Previously, we discussed fixed index annuity rider interest and how it may be far more important to understand how much income I can take out of my annuity than the amount of interest I am being credited. In addition to understanding annuity interest for this type of annuity, clients need to understand the difference between the different types of annuities.
In other words, what is the actual structure of the annuity itself. Commonly, there are now four different types of deferred annuities that make up the vast majority of contracts sold today.
1. Fixed annuity: A fixed annuity is the simplest form of annuity. The insurance company pays you a fixed or stated rate of interest for a set duration of time. Think of it as an insurance company version of a CD. The main differences between a CD and a fixed annuity is tax deferral unlike a non-IRA CD and a lack of FDIC insurance. Typically, interest rates in a fixed annuity are higher than they are in a bank CD all things being equal. You pick the length of time, and the insurer credits a fixed amount of interest based on the length of time you choose. Once the time period is up, you are free to do whatever you want with the money. Understand that while the tax deferral can be a big plus, if you cash out an annuity, all of the interest comes out first and is taxed as ordinary income, then your principal is returned. If you roll it over to another annuity, the tax continues to be deferred.
2. Fixed index annuity: Unlike a fixed annuity, a fixed index annuity doesn’t promise you a fixed rate of return, but rather it credits your interest based on a market like index. It could be a simple as the S&P 500 or as complex as custom made volatility indexes. The appeal is that your principal is typically protected in exchange for a limited upside return. Typically, you would get a cap on the amount of interest you can earn, or a participation percentage of the index itself, though these can vary.
3. Variable annuity: These annuities are designed to allow you to make the most amount of potential interest by letting you invest the funds into subaccounts that are similar to mutual funds. There is typically no limit to the amount of interest you can earn. The downside however is that there is no limit to the amount you can lose either should the market go down. One of the ways variable annuity contracts try to limit your exposure to potential losses is to add different riders to them in order to protect some or all of the principal or future income. The downside is that all of these riders aren’t free. The cost for each type can be very expensive. This is why annuities have typically been associated with high fees. While fixed or fixed index products may have no implicit fees, variable products can cost anywhere from a few tenths of a percent all the way up to around 4%. Remember, fees like taxes are a drag on performance.
4. Hybrid variable annuity: These are the newest version of variable annuities. While they are built as a variable annuity, the interest they credit is more like a fixed index annuity. They typically offer larger upside potential than a fixed index annuity, but in exchange, you have to be willing to accept some amount of downside risk which is typically limited to a certain percentage, etc. I have found these to be the most popular among current annuity buyers because they offer features of both a fixed index annuity as well as a variable annuity.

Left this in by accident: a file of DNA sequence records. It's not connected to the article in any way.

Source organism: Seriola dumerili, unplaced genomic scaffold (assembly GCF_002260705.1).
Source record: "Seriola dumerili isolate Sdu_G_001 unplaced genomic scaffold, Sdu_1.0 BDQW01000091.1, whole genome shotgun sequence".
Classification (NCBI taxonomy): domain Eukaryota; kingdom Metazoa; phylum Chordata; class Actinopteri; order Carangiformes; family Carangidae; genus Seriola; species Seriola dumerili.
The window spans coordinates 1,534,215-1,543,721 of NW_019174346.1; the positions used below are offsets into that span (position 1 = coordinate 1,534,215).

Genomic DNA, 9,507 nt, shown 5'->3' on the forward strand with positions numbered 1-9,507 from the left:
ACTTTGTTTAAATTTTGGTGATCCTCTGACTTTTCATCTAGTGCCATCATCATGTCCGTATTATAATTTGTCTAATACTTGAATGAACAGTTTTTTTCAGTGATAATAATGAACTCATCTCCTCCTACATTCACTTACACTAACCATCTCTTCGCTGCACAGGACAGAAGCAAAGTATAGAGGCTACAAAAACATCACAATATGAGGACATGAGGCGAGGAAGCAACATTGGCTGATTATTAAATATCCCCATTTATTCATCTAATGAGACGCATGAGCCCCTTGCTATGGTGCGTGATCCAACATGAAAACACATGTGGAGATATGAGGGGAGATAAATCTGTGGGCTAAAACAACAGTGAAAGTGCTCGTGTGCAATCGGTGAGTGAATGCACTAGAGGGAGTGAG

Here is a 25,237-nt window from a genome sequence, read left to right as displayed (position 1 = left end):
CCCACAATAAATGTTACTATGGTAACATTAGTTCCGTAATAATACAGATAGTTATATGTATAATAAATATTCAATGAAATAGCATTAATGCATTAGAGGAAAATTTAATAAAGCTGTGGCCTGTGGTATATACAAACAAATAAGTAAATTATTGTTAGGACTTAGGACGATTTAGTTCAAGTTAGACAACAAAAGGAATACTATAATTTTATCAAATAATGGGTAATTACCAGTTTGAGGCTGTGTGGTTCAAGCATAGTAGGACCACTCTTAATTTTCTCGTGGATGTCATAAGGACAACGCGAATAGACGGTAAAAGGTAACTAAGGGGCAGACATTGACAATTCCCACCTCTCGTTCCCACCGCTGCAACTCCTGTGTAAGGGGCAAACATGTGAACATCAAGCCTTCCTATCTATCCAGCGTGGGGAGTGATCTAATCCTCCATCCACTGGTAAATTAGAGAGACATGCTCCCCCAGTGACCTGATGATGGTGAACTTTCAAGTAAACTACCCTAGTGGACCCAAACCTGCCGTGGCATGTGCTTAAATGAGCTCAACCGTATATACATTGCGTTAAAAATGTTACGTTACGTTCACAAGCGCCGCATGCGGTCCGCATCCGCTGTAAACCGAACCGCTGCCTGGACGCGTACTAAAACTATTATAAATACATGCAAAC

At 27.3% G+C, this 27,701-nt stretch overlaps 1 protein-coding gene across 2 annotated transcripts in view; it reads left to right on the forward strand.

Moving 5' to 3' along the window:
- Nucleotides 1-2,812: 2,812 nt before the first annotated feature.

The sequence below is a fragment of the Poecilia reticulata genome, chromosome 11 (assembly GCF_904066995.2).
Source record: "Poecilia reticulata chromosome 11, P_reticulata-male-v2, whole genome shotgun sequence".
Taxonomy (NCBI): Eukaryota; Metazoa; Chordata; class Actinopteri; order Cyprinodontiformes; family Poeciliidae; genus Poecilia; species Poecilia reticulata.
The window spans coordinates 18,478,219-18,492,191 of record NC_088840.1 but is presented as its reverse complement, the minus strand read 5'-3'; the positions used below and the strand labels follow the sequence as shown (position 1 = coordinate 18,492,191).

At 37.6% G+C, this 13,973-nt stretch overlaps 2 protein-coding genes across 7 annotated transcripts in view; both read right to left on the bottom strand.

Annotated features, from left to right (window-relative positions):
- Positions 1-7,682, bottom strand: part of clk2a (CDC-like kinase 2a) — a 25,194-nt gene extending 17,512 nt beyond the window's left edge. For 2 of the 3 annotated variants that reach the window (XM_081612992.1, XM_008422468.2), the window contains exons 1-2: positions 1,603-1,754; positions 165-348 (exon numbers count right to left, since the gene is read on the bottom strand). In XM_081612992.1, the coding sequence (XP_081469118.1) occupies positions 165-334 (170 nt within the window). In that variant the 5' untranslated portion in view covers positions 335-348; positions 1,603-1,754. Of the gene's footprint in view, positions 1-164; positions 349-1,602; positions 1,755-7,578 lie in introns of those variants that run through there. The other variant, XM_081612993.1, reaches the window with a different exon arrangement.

Regardless of the type of annuity you buy, you first need to understand if an annuity is right for you before buying any annuity. Annuities can be great for the right buyer and really bad for the wrong buyer.
Fixed index annuities are not a direct investment in the stock market. They are long term insurance products with guarantees backed by the issuing company. They provide the potential for interest to be credited based in part on the performance of specific indices, without the risk of loss of premium due to market downturns or fluctuation. Fixed index annuities are designed for long term investors. These annuities do not participate directly in any stock or equity investments. You aren’t buying shares of stock or an index. Dividends paid on the stocks on which the indexes are based don’t increase your annuity earnings. Interest crediting may be based on one or more different methodologies. Please read the product prospectus for details. If you take money from your annuity early, you may lose some or all of your credited interest. If you take out all (a full surrender) or part (a partial surrender) of the money, you also may have to pay a surrender charge. The amount of the charge depends on how long you’ve had the annuity and how much you withdraw. They may not be appropriate for all clients.
Securities offered through Kestra Investment Services, LLC (Kestra IS), member FINRA/SIPC. Investment advisory services offered through Kestra Advisory Services, LLC (Kestra AS), an affiliate of Kestra IS. Reich Asset Management, LLC is not affiliated with Kestra IS or Kestra AS. The opinions expressed in this commentary are those of the author and may not necessarily reflect those held by Kestra Investment Services, LLC or Kestra Advisory Services, LLC. This is for general information only and is not intended to provide specific investment advice or recommendations for any individual. It is suggested that you consult your financial professional, attorney, or tax advisor with regard to your individual situation. To view form CRS visit https://bit.ly/KF-Disclosures.